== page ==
Non-invasively measured brain activity is related to progression-free survival in glioma patients, suggesting its potential as a marker of glioma progression. We therefore assessed the relationship between brain activity and increasing tumor volumes on routine clinical magnetic resonance imaging (MRI) in glioma patients. Postoperative magnetoencephalography (MEG) was recorded in 45 diffuse glioma patients. Brain activity was estimated using three measures (absolute broadband power, offset and slope) calculated at three spatial levels: global average, averaged across the peritumoral areas, and averaged across the homologues of these peritumoral areas in the contralateral hemisphere. Tumors were segmented on MRI. Changes in tumor volume between the two scans surrounding the MEG were calculated and correlated with brain activity. Brain activity was compared between patient groups classified into having increasing or stable tumor volume. Results show that brain activity was significantly increased in the tumor hemisphere in general, and in peritumoral regions specifically. However, none of the measures and spatial levels of brain activity correlated with changes in tumor volume, nor did they differ between patients with increasing versus stable tumor volumes. Longitudinal studies in more homogeneous subgroups of glioma patients are necessary to further explore the clinical potential of non-invasively measured brain activity.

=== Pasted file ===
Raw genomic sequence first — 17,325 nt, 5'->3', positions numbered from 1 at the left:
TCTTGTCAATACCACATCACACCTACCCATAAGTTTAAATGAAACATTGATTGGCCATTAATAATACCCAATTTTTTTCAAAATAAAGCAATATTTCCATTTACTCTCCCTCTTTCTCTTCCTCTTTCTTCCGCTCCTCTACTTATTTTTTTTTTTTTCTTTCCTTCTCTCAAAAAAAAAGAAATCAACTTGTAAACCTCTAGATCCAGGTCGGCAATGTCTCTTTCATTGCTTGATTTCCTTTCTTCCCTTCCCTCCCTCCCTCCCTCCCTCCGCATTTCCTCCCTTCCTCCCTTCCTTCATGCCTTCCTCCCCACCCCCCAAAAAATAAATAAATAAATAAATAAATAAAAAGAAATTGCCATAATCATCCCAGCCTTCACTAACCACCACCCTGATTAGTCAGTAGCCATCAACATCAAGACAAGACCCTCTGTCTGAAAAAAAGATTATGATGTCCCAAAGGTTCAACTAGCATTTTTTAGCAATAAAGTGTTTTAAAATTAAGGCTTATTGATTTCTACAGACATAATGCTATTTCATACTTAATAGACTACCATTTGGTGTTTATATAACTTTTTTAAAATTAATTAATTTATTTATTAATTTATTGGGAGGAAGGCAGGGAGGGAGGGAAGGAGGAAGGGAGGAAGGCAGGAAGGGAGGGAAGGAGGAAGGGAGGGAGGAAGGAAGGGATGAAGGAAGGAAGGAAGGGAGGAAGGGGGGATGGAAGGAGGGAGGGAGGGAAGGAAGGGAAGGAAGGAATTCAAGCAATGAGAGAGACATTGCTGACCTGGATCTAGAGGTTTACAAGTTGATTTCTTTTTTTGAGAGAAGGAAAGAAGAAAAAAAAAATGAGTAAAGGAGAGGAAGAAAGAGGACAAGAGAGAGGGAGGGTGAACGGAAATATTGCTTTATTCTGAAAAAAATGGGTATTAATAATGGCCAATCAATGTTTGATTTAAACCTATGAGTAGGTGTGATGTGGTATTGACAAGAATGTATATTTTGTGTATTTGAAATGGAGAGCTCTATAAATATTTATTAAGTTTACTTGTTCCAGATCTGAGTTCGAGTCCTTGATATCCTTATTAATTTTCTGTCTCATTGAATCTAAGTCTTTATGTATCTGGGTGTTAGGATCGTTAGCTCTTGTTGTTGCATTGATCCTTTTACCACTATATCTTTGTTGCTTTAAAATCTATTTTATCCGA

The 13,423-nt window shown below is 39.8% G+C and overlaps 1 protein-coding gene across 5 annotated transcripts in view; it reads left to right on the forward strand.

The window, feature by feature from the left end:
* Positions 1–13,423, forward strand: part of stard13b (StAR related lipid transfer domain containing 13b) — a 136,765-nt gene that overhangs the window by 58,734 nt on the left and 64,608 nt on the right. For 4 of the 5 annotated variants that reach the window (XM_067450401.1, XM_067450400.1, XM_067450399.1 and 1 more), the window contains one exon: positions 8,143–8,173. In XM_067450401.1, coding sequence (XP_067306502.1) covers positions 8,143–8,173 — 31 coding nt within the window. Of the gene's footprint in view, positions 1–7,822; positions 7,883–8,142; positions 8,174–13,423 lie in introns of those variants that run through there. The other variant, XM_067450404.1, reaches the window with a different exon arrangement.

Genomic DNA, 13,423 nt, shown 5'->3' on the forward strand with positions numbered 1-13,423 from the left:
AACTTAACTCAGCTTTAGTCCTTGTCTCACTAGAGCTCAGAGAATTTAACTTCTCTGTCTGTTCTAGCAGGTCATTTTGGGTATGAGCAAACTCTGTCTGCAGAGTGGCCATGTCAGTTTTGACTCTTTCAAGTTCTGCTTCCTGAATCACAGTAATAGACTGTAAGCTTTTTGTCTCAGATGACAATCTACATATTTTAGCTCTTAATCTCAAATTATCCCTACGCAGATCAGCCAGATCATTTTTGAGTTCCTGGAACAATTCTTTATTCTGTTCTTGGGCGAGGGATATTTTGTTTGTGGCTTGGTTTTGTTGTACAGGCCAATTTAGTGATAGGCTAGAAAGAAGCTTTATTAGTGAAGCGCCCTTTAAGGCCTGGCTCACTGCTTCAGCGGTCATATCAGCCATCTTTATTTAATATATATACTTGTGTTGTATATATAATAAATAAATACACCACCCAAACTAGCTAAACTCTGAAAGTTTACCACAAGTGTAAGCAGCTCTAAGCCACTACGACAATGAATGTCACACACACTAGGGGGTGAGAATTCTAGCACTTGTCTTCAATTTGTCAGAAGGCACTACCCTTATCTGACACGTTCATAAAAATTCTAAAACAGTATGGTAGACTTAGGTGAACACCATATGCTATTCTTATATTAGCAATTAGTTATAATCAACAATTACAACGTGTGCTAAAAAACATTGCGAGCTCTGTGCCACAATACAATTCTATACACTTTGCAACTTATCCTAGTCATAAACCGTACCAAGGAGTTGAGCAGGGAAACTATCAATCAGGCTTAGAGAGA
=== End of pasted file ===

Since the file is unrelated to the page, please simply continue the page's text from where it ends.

|Publication status||Published - 1 Dec 2021|